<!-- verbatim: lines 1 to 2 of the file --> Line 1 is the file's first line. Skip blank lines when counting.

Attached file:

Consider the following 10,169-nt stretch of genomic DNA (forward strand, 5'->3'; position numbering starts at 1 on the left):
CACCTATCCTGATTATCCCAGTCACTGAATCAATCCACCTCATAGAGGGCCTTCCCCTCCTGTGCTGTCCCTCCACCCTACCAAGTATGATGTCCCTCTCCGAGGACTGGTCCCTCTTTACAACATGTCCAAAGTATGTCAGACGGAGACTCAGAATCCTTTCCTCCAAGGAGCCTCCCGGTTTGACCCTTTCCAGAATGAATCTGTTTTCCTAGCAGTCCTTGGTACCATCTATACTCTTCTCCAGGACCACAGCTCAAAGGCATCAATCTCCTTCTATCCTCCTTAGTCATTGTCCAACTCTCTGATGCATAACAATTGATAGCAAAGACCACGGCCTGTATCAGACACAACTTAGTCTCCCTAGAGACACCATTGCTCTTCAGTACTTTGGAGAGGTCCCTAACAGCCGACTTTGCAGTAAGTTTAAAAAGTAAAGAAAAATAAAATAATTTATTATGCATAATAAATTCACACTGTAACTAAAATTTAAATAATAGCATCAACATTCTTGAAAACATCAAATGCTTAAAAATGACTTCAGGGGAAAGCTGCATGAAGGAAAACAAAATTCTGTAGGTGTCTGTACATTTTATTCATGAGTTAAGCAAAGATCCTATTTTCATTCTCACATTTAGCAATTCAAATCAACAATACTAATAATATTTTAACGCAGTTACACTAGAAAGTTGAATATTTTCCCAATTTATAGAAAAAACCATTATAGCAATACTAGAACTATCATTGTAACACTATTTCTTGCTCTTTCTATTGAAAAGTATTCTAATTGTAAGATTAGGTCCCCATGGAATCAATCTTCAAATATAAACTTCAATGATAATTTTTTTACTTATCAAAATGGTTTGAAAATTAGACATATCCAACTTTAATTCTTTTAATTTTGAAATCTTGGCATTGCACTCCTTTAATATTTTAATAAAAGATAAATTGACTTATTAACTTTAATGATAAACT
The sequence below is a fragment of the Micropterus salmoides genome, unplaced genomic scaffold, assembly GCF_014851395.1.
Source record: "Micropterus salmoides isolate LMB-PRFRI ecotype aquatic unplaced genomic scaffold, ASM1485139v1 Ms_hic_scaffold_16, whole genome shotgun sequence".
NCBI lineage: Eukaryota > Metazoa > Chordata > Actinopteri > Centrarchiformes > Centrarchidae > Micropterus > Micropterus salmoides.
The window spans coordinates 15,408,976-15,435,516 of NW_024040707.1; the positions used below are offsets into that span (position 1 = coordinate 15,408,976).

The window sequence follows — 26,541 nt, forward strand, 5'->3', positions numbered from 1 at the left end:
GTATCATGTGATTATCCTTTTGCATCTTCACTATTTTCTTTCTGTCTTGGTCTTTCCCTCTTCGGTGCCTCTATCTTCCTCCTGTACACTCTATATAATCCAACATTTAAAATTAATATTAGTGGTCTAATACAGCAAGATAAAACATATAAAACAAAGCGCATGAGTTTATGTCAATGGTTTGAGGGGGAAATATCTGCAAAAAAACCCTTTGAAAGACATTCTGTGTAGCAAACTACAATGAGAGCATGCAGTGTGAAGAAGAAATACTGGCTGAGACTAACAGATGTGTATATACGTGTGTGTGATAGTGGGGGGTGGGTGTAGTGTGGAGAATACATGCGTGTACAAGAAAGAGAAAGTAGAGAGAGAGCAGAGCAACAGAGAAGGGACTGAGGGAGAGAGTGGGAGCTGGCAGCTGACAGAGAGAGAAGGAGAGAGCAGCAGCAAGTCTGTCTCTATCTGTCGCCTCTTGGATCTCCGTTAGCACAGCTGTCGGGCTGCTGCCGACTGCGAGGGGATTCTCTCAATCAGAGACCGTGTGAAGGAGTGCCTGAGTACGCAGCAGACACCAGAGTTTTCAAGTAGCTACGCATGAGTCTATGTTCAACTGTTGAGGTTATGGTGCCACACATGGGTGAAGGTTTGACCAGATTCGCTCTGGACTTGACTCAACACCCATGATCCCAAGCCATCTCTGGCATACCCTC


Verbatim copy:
Consider the following 10,169-nt stretch of genomic DNA (forward strand, 5'->3'; position numbering starts at 1 on the left):
CACCTATCCTGATTATCCCAGTCACTGAATCAATCCACCTCATAGAGGGCCTTCCCCTCCTGTGCTGTCCCTCCACCCTACCAAGTATGATGTCCCTCTCCGAGGACTGGTCCCTCTTTACAACATGTCCAAAGTATGTCAGACGGAGACTCAGAATCCTTTCCTCCAAGGAGCCTCCCGGTTTGACCCTTTCCAGAATGAATCTGTTTTCCTAGCAGTCCTTGGTACCATCTATACTCTTCTCCAGGACCACAGCTCAAAGGCATCAATCTCCTTCTATCCTCCTTAGTCATTGTCCAACTCTCTGATGCATAACAATTGATAGCAAAGACCACGGCCTGTATCAGACACAACTTAGTCTCCCTAGAGACACCATTGCTCTTCAGTACTTTGGAGAGGTCCCTAACAGCCGACTTTGCAGTAAGTTTAAAAAGTAAAGAAAAATAAAATAATTTATTATGCATAATAAATTCACACTGTAACTAAAATTTAAATAATAGCATCAACATTCTTGAAAACATCAAATGCTTAAAAATGACTTCAGGGGAAAGCTGCATGAAGGAAAACAAAATTCTGTAGGTGTCTGTACATTTTATTCATGAGTTAAGCAAAGATCCTATTTTCATTCTCACATTTAGCAATTCAAATCAACAATACTAATAATATTTTAACGCAGTTACACTAGAAAGTTGAATATTTTCCCAATTTATAGAAAAAACCATTATAGCAATACTAGAACTATCATTGTAACACTATTTCTTGCTCTTTCTATTGAAAAGTATTCTAATTGTAAGATTAGGTCCCCATGGAATCAATCTTCAAATATAAACTTCAATGATAATTTTTTTACTTATCAAAATGGTTTGAAAATTAGACATATCCAACTTTAATTCTTTTAATTTTGAAATCTTGGCATTGCACTCCTTTAATATTTTAATAAAAGATAAATTGACTTATTAACTTTAATGATAAACT